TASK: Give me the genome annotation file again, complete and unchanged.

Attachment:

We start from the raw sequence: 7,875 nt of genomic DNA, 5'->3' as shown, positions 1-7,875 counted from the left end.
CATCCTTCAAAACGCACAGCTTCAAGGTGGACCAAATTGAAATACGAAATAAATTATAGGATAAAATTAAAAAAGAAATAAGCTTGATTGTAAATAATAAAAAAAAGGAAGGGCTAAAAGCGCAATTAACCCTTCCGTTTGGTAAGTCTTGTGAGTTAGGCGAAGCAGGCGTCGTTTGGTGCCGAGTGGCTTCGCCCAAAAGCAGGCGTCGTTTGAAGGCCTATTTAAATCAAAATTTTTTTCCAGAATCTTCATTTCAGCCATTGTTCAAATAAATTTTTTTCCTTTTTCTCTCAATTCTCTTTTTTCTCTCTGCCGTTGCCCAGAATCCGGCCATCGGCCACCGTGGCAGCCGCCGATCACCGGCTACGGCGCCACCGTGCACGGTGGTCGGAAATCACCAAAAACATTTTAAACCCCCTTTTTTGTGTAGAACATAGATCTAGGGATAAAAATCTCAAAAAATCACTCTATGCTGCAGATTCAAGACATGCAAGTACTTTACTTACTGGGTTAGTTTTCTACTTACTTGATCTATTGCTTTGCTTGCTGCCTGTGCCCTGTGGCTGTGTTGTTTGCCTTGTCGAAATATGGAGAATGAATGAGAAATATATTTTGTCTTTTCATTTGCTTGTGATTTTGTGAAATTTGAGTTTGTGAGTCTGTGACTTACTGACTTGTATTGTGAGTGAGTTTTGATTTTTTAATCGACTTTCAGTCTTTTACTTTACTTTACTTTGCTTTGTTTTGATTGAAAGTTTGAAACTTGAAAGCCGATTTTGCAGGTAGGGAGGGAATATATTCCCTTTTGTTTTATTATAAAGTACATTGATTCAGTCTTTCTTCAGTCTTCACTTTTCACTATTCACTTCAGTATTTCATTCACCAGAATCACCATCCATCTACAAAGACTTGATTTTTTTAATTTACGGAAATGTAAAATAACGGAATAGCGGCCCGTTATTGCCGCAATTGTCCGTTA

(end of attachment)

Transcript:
We start from the raw sequence: 7,875 nt of genomic DNA, 5'->3' as shown, positions 1-7,875 counted from the left end.
CATCCTTCAAAACGCACAGCTTCAAGGTGGACCAAATTGAAATACGAAATAAATTATAGGATAAAATTAAAAAAGAAATAAGCTTGATTGTAAATAATAAAAAAAAGGAAGGGCTAAAAGCGCAATTAACCCTTCCGTTTGGTAAGTCTTGTGAGTTAGGCGAAGCAGGCGTCGTTTGGTGCCGAGTGGCTTCGCCCAAAAGCAGGCGTCGTTTGAAGGCCTATTTAAATCAAAATTTTTTTCCAGAATCTTCATTTCAGCCATTGTTCAAATAAATTTTTTTCCTTTTTCTCTCAATTCTCTTTTTTCTCTCTGCCGTTGCCCAGAATCCGGCCATCGGCCACCGTGGCAGCCGCCGATCACCGGCTACGGCGCCACCGTGCACGGTGGTCGGAAATCACCAAAAACATTTTAAACCCCCTTTTTTGTGTAGAACATAGATCTAGGGATAAAAATCTCAAAAAATCACTCTATGCTGCAGATTCAAGACATGCAAGTACTTTACTTACTGGGTTAGTTTTCTACTTACTTGATCTATTGCTTTGCTTGCTGCCTGTGCCCTGTGGCTGTGTTGTTTGCCTTGTCGAAATATGGAGAATGAATGAGAAATATATTTTGTCTTTTCATTTGCTTGTGATTTTGTGAAATTTGAGTTTGTGAGTCTGTGACTTACTGACTTGTATTGTGAGTGAGTTTTGATTTTTTAATCGACTTTCAGTCTTTTACTTTACTTTACTTTGCTTTGTTTTGATTGAAAGTTTGAAACTTGAAAGCCGATTTTGCAGGTAGGGAGGGAATATATTCCCTTTTGTTTTATTATAAAGTACATTGATTCAGTCTTTCTTCAGTCTTCACTTTTCACTATTCACTTCAGTATTTCATTCACCAGAATCACCATCCATCTACAAAGACTTGATTTTTTTAATTTACGGAAATGTAAAATAACGGAATAGCGGCCCGTTATTGCCGCAATTGTCCGTTA